The idea of science as a spontaneous order produced by autonomous individuals following their best hunches, the core of the liberal theory of science, became less an accurate description than an expression of nostalgic regret. Research was supposed to be a free market that encouraged risk-taking and innovation. The grant and funding market encouraged competition, but the competition was increasingly for survival in a world where the big grants, which produced the most output, won. Science came to be seen as a system in which inputs needed to be matched by measurable outputs. An op-ed piece in the Washington Post, based on the 1991 Office of Technology Assessment report Federally Funded Research: Decisions for a Decade, asked “How Much is Enough?” Science had evolved a new ethic: an ethic of productivity.
Productivity now meant something different than it did under the ethic of discovery, where what mattered was knowledge and ideas. It meant producing measurable outputs: patents were counted along with citations, and grant numbers were counted as well. And in the face of competition, military and industrial funding became a way to keep university labs going, and a necessity. The change was underscored in 1984, when President Reagan selected Erich Bloch—an engineer, from the private sector, without a PhD—to be director of NSF. Bloch proceeded to create programs that encouraged multidisciplinary team science. The old model of a few “first class” people was a fading memory: the new model moved closer to corporate science. Bloch oversaw the funding of major engineering and science-and-technology research centers at universities, as well as a national supercomputer network. “Economic competitiveness” became the primary public justification for government funding of science.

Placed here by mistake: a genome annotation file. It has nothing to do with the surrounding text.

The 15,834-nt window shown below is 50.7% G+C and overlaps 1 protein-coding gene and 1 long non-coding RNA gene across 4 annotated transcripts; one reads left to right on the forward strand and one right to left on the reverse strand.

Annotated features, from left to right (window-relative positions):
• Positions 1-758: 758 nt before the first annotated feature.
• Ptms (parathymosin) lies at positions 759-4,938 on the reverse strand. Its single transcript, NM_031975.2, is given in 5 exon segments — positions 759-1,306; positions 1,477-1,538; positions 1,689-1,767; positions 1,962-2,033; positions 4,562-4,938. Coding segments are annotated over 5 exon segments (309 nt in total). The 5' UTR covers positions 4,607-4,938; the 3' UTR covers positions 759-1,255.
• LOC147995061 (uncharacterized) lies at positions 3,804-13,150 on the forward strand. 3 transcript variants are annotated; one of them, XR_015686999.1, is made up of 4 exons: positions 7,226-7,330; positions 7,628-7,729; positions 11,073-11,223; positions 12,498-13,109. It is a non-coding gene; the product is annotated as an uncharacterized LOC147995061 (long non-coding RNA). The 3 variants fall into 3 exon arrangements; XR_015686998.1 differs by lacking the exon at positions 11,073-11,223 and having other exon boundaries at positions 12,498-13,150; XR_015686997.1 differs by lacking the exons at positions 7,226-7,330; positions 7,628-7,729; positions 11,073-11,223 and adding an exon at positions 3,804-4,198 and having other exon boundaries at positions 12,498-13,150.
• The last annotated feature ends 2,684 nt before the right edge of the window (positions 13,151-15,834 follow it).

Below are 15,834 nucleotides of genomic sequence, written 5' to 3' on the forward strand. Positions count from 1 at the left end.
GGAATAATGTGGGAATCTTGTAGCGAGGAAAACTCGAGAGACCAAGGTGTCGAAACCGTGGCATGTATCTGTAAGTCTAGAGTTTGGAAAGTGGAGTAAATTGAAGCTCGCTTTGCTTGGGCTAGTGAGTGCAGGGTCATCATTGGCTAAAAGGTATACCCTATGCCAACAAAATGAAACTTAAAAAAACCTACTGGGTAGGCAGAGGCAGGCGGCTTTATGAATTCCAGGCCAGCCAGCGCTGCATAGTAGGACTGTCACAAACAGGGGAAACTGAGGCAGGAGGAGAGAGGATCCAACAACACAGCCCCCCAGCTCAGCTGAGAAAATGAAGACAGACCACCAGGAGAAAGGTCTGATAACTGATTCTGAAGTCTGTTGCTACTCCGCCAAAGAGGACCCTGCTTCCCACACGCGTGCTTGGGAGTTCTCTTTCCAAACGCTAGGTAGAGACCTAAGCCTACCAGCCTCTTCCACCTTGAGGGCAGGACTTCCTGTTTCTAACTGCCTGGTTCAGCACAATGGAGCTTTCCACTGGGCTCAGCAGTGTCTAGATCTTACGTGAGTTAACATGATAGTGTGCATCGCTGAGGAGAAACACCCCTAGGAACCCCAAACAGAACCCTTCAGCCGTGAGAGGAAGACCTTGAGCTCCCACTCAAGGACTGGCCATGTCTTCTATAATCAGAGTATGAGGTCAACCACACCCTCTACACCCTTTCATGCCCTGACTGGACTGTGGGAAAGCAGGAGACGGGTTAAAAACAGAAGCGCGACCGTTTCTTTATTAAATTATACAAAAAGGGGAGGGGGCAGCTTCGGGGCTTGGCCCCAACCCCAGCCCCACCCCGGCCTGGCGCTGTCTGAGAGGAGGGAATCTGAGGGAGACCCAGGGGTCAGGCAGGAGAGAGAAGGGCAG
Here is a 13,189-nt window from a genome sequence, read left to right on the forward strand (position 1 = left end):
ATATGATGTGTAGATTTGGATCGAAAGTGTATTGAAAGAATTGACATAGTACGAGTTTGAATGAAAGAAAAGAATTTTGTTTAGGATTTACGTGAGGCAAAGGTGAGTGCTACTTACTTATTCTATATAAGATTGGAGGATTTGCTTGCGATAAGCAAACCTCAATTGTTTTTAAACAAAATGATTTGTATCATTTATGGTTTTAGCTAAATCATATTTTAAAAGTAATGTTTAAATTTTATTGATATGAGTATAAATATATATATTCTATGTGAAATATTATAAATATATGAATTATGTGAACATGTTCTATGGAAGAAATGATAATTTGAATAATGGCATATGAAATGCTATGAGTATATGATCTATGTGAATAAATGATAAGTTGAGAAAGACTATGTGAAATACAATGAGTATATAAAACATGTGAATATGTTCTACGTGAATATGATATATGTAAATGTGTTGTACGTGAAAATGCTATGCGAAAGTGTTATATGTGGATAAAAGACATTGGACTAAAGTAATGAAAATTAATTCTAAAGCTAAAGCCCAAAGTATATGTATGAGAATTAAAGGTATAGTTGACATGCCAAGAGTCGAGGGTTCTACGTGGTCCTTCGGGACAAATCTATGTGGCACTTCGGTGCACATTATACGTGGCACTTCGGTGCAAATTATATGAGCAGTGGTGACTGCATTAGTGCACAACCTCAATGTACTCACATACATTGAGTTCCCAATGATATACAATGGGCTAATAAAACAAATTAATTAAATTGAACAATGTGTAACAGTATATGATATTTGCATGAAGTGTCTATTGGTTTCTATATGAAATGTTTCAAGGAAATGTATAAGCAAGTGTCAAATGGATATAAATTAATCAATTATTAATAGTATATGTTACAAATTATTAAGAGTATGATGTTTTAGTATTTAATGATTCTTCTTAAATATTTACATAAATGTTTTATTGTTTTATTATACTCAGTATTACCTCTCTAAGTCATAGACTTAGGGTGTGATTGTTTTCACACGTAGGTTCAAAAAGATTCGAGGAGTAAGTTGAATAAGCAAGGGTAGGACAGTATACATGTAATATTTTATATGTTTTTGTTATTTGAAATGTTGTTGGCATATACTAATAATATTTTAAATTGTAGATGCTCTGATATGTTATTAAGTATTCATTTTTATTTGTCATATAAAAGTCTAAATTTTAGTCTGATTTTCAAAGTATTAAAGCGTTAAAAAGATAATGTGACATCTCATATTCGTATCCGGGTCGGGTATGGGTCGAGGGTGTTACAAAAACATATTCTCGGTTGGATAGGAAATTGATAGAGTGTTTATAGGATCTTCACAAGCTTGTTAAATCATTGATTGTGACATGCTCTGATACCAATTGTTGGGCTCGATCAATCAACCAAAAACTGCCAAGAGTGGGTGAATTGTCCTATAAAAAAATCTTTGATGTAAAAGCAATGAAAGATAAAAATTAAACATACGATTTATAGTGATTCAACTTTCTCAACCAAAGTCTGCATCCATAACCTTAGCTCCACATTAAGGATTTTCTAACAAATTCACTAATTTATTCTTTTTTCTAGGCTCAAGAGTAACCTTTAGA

By the late 1990s, science had become STEM (science, technology, engineering, and mathematics), and had an additional economic justification—as a preferred kind of job training. The promise that STEM education would lead to high-paying (high tech) jobs began to drive national education policies worldwide. Science became central to what was taken to be the technological future—and research training of a more ethnic- and gender-diverse student population was an investment in this future. But this politically powerful promise tied science to immediate considerations of impact and relevance. Congress (and presumably the public) wanted new jobs and economic growth, now.
* Temptations arise from the organizational realities of modern science, particularly the need to fund a lab. This need requires a relation with funders, involving some sort of alignment between the aims of the researcher and those of the funder. In the face of intense competition, the work of alignment falls on the recipient to a greater extent than it does the funder. And this means that autonomy is limited to what can be achieved within these relations.
Many temptations arise within these relations, or in connection with them: the temptation to claim impact, to overpromise, to overstate the policy relevance of findings, to sacrifice the pursuit of intellectually promising lines of work to those that can be funded, to produce work that is marketable to funders but scientifically trivial, to leave the tasks of voicing and substantiating skepticism to others, to neglect the tasks of intellectual integration and reflection that don’t have “impact,” and to do just enough to meet the demands and not dig deeper or in directions other than what the funding regime requires.